B. Karl Marx enjoys a grossly outsized presence on college syllabi relative to his importance as a thinker, owing to a similarly disproportionate affinity for his thought among university faculty and particularly those faculty outside of the economics profession.
Explanation B strikes me as far more plausible than explanation A.
In considering the implications of this finding, it is worth acknowledging that Marx remains a prominent figure in several fields outside of economics: some corners of philosophy and political theory, certain schools of historical thought, a heavy presence in English/literature, and around the periphery of sociological circles, among many other locations. For better or for worse (and mostly worse, given the interminable jargon, conspiratorial disposition, and cluttered writing that Marxism tends to breed) students who pursue degrees in these fields are likely to encounter Marx at some point in their education. It might therefore be tempting to attribute Marx’s high syllabus ranking to his lingering trendiness in a number of academic fields. Let’s call it commie chic for fun.
But wait for a moment before we leap from the existence of commie chic to our syllabus-derived empirics. The typical academic Marxist lesson in literary criticism, conflict analysis, race/class/gender analysis and the rest enjoys a well-deserved reputation for taking textual obscurantism to near-comical extremes. If you’re studying Marxist historical materialism at anything more than a superficial level, you can expect your reading assignments to derive from Marx’s Preface to the Critique of Political Economy, an acroamatically decoded passage from the Eighteenth Brumaire of Louis Napoleon, and probably some unduly celebrated clump of palavered word-lint from the Grundrisse. As a Marxist philosopher or lit critic-in-training, you should be at minimum touring the vocabulary swamp from one of the later chapters of Capital.
The one thing a student of “Advanced Marxian Dialectics 501” would not expect to encounter on a syllabus is a frolic through the common trite platitudes of Marx’s most famous foray into political leafleteering, the Communist Manifesto. In the academic world of commie chic, that’s the kindergarten lesson.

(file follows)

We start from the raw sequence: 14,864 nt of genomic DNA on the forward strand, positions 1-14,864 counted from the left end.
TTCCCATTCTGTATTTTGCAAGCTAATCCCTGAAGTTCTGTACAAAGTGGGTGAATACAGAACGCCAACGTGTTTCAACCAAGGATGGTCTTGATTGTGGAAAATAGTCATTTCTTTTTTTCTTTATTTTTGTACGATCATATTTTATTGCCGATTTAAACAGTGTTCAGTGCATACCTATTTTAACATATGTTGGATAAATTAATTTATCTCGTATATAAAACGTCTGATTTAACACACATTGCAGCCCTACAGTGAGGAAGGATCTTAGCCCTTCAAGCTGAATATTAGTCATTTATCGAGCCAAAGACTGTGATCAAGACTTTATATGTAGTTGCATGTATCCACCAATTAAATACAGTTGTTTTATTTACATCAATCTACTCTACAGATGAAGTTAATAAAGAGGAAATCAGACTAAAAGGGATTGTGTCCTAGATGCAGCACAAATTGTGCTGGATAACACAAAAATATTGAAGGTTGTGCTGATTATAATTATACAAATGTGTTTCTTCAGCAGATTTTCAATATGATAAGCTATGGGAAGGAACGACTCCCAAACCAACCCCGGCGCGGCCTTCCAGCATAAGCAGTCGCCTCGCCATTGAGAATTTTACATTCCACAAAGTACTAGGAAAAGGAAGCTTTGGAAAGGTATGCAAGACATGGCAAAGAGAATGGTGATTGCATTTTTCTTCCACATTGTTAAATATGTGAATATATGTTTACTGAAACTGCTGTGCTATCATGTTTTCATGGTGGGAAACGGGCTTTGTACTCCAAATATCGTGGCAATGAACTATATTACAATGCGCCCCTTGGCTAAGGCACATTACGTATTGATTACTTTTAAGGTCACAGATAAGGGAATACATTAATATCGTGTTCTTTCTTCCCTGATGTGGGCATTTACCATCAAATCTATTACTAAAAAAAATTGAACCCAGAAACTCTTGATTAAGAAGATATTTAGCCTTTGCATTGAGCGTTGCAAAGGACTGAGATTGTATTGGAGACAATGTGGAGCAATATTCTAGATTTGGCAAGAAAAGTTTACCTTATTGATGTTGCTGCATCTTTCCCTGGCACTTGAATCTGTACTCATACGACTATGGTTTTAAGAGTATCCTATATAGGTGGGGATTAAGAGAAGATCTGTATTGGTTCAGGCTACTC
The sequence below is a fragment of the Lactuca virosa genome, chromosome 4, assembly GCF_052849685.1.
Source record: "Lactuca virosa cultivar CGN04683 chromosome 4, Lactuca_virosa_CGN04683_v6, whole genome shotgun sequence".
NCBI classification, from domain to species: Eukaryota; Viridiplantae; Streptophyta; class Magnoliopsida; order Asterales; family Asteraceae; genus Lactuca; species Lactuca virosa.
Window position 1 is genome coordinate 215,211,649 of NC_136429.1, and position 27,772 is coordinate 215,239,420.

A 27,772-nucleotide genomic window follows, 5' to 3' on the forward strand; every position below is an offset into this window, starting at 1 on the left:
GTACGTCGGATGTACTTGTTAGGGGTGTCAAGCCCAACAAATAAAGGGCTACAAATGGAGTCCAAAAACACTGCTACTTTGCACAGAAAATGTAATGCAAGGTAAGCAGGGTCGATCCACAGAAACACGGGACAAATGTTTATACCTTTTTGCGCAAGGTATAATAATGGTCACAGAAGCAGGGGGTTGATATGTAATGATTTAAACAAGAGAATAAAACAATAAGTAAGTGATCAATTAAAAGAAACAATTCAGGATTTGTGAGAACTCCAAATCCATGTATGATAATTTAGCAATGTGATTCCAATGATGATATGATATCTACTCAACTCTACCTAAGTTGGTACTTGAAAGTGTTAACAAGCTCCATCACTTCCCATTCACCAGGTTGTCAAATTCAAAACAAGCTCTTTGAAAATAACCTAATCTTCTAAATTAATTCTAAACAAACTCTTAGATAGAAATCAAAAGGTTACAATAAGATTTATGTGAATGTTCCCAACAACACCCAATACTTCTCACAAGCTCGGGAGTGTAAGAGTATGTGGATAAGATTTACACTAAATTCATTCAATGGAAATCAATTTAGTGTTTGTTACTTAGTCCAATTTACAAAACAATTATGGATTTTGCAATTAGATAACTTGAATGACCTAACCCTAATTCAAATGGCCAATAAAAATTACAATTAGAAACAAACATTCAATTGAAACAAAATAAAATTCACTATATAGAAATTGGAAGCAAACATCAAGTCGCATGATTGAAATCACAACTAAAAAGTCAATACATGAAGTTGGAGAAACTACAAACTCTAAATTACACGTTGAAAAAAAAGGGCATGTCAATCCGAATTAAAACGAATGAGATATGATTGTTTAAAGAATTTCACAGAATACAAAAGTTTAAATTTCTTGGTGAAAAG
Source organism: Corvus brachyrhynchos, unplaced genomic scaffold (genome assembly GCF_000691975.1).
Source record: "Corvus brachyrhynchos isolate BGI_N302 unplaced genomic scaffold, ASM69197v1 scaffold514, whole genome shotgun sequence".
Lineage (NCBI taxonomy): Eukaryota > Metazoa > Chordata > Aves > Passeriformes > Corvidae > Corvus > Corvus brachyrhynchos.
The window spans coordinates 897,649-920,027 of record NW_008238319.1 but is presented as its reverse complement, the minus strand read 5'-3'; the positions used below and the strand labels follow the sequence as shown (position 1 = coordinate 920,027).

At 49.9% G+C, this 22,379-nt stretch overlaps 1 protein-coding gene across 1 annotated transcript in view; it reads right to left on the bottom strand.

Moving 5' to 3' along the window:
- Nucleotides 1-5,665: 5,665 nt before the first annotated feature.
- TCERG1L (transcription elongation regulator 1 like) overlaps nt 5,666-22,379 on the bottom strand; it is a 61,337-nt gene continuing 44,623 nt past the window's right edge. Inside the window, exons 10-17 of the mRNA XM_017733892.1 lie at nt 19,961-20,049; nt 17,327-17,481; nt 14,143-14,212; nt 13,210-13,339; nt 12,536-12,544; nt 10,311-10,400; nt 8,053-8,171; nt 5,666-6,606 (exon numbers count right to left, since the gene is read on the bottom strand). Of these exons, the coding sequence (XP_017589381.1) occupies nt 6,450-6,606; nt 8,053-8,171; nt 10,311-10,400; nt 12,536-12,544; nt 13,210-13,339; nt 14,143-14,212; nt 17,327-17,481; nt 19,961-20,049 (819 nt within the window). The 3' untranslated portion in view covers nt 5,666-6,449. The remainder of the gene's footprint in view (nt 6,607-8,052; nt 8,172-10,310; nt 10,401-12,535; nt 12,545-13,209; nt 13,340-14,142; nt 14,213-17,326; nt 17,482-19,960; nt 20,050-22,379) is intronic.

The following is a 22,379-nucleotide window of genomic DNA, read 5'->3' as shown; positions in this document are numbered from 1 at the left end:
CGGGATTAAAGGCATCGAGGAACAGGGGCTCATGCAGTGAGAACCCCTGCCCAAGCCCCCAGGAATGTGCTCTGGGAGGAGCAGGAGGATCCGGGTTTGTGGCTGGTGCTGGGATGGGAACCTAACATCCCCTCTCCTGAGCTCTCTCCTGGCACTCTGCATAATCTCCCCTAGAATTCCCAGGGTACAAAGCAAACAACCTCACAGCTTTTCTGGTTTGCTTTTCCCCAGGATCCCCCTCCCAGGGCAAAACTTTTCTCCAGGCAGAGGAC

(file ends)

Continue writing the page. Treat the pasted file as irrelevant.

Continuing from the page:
Returning to the syllabus project’s database, we quickly find that classroom Marx lessons trail off after the Communist Manifesto. The second place Marx-text is Capital at 1447 hits, placing it right in the neighborhood of Rousseau’s Social Contract. The descent from there is rapid, such that they attract a couple hundred appearances a piece. The Civil War in France comes in at 133 for example. Between its various titles, his Theories of Surplus Value numbers about 200. Grundrisse is at 196, and his essay On Religion pops up at 115 hits.
The observed syllabus chart-topping popularity is no general feature of Marx himself, but specific to Marx’s Communist Manifesto. The acknowledged academic proliferation of commie chic is therefore insufficient to explain Marx’s overall dominance of the rankings.
This secondary finding would appear to further dampen the prospects of Explanation A above, namely that Marx somehow landed himself on the very top of the list of the most important, influential, far-reaching, and consequential figures of all time. Rather, university faculty simply have an abnormally pronounced affinity for assigning his bombastic little propaganda pamphlet at rates that far exceed every single other writer in human history, ever. I’ll leave it to my readers to draw their own inferences as to the intellectual merits of that little exercise.